* Self-esteem
* House satisfaction
* Design solution
satisfaction
* Design participation
satisfaction


Maintenance skills
Financing skills
Frequency of house
maintenance


* Pride in skills
* Confidence in skills
* Pride in house
* House attachment
* Self-responsibility
* Self-esteem
* House satisfaction
* Design solution
satisfaction
* Design participation
satisfaction


* Pride in
neighborhood
* Satisfaction with
neighborhood
* Safety
* Neighborhood
attachment
* Sense of
community
* Trust in neighbors
* Reciprocity
* Sense of
obligation
* Segregation


Neighboring
Social support
Neighborhood
involvement


* Pride in
neighborhood
* Satisfaction with
neighborhood
* Safety
* Neighborhood
attachment
* Sense of
community
* Trust in neighbors
* Reciprocity
* Sense of
obligation
* Segregation


Legend
I I Tangible measures
I | Intangible measures


Figure 3-1. Conceptual framework for the doing, learning, and sharing process of sweat
equity within the context of Habitat for Humanity International.









In Figure 3-1, tangible measures are indicated with a solid color, and intangible

measures are indicated with diagonal shading. Human resources refer to the skills,

behaviors, and individuals' perceptions of the self and the house. Social resources refer to

the behaviors in the neighborhood and the perceptions of neighbors and the

neighborhood. The arrows indicate the theoretical relationships between factors that is

being tested in this study. See Appendix A: Survey Instruments and Appendix B:

Interview Questions for detailed measures. Individual operational definitions and

measures are explained along with the review of the research hypotheses.

Hypothesis 1: Sweat equity contributes to human and social resource development.

Sweat Equity. Sweat equity refers to the time and effort in which partner families

invest to collectively build and maintain their houses, as well as human and social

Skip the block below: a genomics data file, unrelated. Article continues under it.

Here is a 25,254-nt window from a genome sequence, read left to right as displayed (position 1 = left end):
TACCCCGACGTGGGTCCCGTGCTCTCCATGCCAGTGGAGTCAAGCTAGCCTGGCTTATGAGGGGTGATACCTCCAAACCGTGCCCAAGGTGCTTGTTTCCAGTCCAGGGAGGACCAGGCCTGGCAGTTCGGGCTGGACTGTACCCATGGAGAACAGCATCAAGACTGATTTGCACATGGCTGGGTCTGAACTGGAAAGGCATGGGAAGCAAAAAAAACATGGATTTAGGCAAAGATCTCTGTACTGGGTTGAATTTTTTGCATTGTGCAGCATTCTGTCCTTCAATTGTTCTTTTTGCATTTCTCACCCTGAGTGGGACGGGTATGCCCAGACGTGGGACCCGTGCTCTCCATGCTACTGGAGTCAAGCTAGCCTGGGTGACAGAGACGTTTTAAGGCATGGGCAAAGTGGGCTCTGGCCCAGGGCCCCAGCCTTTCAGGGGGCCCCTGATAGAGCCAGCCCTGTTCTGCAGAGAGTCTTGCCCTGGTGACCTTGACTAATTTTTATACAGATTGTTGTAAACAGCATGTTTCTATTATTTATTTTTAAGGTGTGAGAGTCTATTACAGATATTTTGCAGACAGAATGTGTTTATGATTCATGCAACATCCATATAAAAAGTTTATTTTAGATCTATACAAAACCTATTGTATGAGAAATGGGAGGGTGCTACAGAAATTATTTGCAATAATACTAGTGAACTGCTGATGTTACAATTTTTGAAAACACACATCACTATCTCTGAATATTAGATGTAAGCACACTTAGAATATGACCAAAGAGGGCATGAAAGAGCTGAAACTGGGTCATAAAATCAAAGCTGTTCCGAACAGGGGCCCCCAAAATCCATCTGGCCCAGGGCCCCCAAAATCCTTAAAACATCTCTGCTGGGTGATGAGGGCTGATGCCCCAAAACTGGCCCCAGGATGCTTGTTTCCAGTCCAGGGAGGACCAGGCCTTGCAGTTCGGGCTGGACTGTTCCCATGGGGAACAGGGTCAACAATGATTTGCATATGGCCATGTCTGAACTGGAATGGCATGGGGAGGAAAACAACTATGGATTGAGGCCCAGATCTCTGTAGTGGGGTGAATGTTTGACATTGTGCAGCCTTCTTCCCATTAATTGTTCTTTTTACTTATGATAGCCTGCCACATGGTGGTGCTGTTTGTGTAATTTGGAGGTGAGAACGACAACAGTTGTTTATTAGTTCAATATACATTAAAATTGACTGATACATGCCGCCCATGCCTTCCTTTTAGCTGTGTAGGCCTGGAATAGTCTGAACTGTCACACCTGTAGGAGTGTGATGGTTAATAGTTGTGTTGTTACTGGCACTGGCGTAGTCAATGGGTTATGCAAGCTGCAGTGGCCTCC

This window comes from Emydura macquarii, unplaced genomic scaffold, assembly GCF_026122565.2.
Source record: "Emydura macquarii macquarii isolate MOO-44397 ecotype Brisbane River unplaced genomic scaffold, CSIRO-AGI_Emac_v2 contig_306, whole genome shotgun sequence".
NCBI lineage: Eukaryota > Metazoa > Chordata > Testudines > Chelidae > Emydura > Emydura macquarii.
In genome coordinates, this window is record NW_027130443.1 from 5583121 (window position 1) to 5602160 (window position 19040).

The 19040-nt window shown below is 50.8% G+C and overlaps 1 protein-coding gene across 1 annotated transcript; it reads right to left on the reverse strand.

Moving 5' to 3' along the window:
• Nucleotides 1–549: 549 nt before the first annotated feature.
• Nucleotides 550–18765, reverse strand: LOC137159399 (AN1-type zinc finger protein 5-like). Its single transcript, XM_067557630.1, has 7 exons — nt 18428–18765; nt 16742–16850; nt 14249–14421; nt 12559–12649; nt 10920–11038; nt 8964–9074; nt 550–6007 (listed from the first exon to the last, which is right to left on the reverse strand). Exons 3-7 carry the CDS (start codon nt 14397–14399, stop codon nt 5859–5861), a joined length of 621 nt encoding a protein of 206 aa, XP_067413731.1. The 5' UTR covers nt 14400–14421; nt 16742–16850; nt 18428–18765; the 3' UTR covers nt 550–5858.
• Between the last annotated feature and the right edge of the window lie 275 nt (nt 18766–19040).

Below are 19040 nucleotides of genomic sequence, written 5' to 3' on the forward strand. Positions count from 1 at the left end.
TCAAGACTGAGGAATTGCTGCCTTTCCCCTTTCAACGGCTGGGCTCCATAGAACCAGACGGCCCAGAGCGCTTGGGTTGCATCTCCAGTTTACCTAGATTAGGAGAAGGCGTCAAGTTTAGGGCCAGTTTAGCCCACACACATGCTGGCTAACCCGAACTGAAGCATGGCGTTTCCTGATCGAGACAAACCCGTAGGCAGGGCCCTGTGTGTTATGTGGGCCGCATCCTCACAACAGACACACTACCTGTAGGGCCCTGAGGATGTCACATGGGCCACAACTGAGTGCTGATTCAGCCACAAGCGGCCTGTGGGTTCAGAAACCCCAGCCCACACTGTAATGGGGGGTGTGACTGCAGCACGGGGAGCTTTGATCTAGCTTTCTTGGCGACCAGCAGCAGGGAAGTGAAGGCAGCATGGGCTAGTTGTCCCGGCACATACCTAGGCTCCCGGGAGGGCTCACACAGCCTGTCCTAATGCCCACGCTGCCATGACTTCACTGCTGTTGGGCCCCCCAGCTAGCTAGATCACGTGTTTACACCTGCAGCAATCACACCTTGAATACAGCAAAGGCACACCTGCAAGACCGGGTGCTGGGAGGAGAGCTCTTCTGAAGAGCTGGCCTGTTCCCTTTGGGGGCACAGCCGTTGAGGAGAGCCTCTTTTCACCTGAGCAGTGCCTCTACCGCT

resources. Quantitatively, sweat equity is measured by the number of hours respondents

completed and the number of types of activities in which they become involved. A higher

score indicates a higher level of participation. The activities are grouped into training,

public activities, construction, and design participation. Since design participation is not

counted as sweat equity in every Habitat, design participation will be explored separately.

Training refers to the perception of the training courses. On a 4-point Likert scale,

respondents are asked to rate the organization, depth, and usefulness of training, and their

desire to learn more household repairs. Two open-ended questions are used to explore

what families would like to learn. Public participation is measured by Yes or No to

whether or not families have participated in certain public activities during sweat equity.

Construction participation is measured by Yes or No to whether or not they have

performed certain construction activities and for whom (self or others).









Sweat equity is also qualitatively measured by the meaning of sweat equity: what

Habitat sweat equity affords Habitat families. Four sets of open-ended questions are used

to explore: 1) why families choose to work with Habitat; 2) how they feel about helping

others and self-helping; 3) what the advantages in sweat equity are (See Appendix B:

Interview Questions for detailed measures); and 4) what the drawbacks of sweat equity

are and suggestions for a change.

Human resource development. Human resources refer to the skills and house-

related behaviors and perceptions of the individuals and the house. Human resources

include: house maintenance skills; financing skills; frequency of house maintenance;

pride in skills; confidence in skills; pride in house; house attachment; self-responsibility;

self-esteem; house satisfaction; design solution satisfaction; and design participation

satisfaction.

Maintenance skills are the skills that a family needs to keep a house in good

condition by regular maintenance and repair when appropriate. On a 4-point Likert scale,

maintenance skills are measured by the perception of the skill levels. Respondents are

asked to rate 15 statements about how skilled they feel in doing the listed maintenance

and repair tasks. A higher score indicates more maintenance skills.

Financing skills refer to the ability to pay mortgages in time. On a 4-point Likert

scale, respondents are asked to rate two statements about their budgeting and on-time

payment. A higher score indicates stronger financing skills.

House maintenance consists of activities one performs in order to keep a house in

good condition. House maintenance is measured by the frequency of home maintenance

and repair performance during the past six months. A higher score indicates more









frequent house maintenance. Two questions are used to explore whether or not they could

maintain and repair the house by themselves; if not, from whom would they ask for

assistance and why.

Pride in skills refers to the pleasure or satisfaction taken in an achievement. On a 4-

point Likert scale, respondents are asked to rate one statement about their pride in self-

accomplishment. A higher score indicates greater pride in skills.